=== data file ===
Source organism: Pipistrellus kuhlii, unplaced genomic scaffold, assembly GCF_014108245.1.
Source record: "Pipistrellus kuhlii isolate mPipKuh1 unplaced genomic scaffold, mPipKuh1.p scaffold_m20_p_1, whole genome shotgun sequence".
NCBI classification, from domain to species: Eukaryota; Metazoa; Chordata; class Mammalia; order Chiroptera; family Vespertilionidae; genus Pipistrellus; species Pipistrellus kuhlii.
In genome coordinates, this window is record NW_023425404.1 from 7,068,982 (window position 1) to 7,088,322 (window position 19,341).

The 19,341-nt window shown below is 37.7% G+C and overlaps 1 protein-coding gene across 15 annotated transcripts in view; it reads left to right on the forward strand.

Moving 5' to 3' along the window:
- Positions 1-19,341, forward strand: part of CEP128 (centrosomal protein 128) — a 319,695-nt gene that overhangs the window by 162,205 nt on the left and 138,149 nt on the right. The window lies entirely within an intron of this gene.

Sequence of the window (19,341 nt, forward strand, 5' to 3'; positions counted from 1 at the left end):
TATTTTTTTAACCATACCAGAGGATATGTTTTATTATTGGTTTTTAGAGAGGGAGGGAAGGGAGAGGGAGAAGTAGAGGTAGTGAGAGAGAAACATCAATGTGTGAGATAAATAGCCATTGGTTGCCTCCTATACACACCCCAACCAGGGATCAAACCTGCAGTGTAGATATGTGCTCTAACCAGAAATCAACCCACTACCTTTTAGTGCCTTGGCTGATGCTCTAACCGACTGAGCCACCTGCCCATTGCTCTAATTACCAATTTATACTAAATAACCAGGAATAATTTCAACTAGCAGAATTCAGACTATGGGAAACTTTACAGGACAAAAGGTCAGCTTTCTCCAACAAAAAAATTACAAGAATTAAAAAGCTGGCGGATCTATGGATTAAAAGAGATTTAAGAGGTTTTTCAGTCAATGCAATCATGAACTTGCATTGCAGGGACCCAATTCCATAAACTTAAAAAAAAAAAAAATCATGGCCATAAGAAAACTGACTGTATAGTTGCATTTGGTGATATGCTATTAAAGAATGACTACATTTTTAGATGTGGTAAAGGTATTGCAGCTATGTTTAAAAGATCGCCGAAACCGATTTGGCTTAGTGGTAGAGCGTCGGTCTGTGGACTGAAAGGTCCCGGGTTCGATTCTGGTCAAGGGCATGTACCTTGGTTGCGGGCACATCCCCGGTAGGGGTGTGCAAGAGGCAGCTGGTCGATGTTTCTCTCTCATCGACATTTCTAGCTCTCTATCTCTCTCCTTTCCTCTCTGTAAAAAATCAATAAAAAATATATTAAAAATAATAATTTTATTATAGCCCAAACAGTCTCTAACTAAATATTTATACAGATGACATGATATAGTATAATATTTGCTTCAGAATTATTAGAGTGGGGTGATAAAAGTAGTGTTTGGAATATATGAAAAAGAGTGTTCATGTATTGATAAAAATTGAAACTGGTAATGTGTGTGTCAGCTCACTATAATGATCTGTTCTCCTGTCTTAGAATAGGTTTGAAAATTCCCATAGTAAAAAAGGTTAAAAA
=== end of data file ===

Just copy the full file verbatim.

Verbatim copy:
Source organism: Pipistrellus kuhlii, unplaced genomic scaffold, assembly GCF_014108245.1.
Source record: "Pipistrellus kuhlii isolate mPipKuh1 unplaced genomic scaffold, mPipKuh1.p scaffold_m20_p_1, whole genome shotgun sequence".
NCBI classification, from domain to species: Eukaryota; Metazoa; Chordata; class Mammalia; order Chiroptera; family Vespertilionidae; genus Pipistrellus; species Pipistrellus kuhlii.
In genome coordinates, this window is record NW_023425404.1 from 7,068,982 (window position 1) to 7,088,322 (window position 19,341).

The 19,341-nt window shown below is 37.7% G+C and overlaps 1 protein-coding gene across 15 annotated transcripts in view; it reads left to right on the forward strand.

Moving 5' to 3' along the window:
- Positions 1-19,341, forward strand: part of CEP128 (centrosomal protein 128) — a 319,695-nt gene that overhangs the window by 162,205 nt on the left and 138,149 nt on the right. The window lies entirely within an intron of this gene.

Sequence of the window (19,341 nt, forward strand, 5' to 3'; positions counted from 1 at the left end):
TATTTTTTTAACCATACCAGAGGATATGTTTTATTATTGGTTTTTAGAGAGGGAGGGAAGGGAGAGGGAGAAGTAGAGGTAGTGAGAGAGAAACATCAATGTGTGAGATAAATAGCCATTGGTTGCCTCCTATACACACCCCAACCAGGGATCAAACCTGCAGTGTAGATATGTGCTCTAACCAGAAATCAACCCACTACCTTTTAGTGCCTTGGCTGATGCTCTAACCGACTGAGCCACCTGCCCATTGCTCTAATTACCAATTTATACTAAATAACCAGGAATAATTTCAACTAGCAGAATTCAGACTATGGGAAACTTTACAGGACAAAAGGTCAGCTTTCTCCAACAAAAAAATTACAAGAATTAAAAAGCTGGCGGATCTATGGATTAAAAGAGATTTAAGAGGTTTTTCAGTCAATGCAATCATGAACTTGCATTGCAGGGACCCAATTCCATAAACTTAAAAAAAAAAAAAATCATGGCCATAAGAAAACTGACTGTATAGTTGCATTTGGTGATATGCTATTAAAGAATGACTACATTTTTAGATGTGGTAAAGGTATTGCAGCTATGTTTAAAAGATCGCCGAAACCGATTTGGCTTAGTGGTAGAGCGTCGGTCTGTGGACTGAAAGGTCCCGGGTTCGATTCTGGTCAAGGGCATGTACCTTGGTTGCGGGCACATCCCCGGTAGGGGTGTGCAAGAGGCAGCTGGTCGATGTTTCTCTCTCATCGACATTTCTAGCTCTCTATCTCTCTCCTTTCCTCTCTGTAAAAAATCAATAAAAAATATATTAAAAATAATAATTTTATTATAGCCCAAACAGTCTCTAACTAAATATTTATACAGATGACATGATATAGTATAATATTTGCTTCAGAATTATTAGAGTGGGGTGATAAAAGTAGTGTTTGGAATATATGAAAAAGAGTGTTCATGTATTGATAAAAATTGAAACTGGTAATGTGTGTGTCAGCTCACTATAATGATCTGTTCTCCTGTCTTAGAATAGGTTTGAAAATTCCCATAGTAAAAAAGGTTAAAAA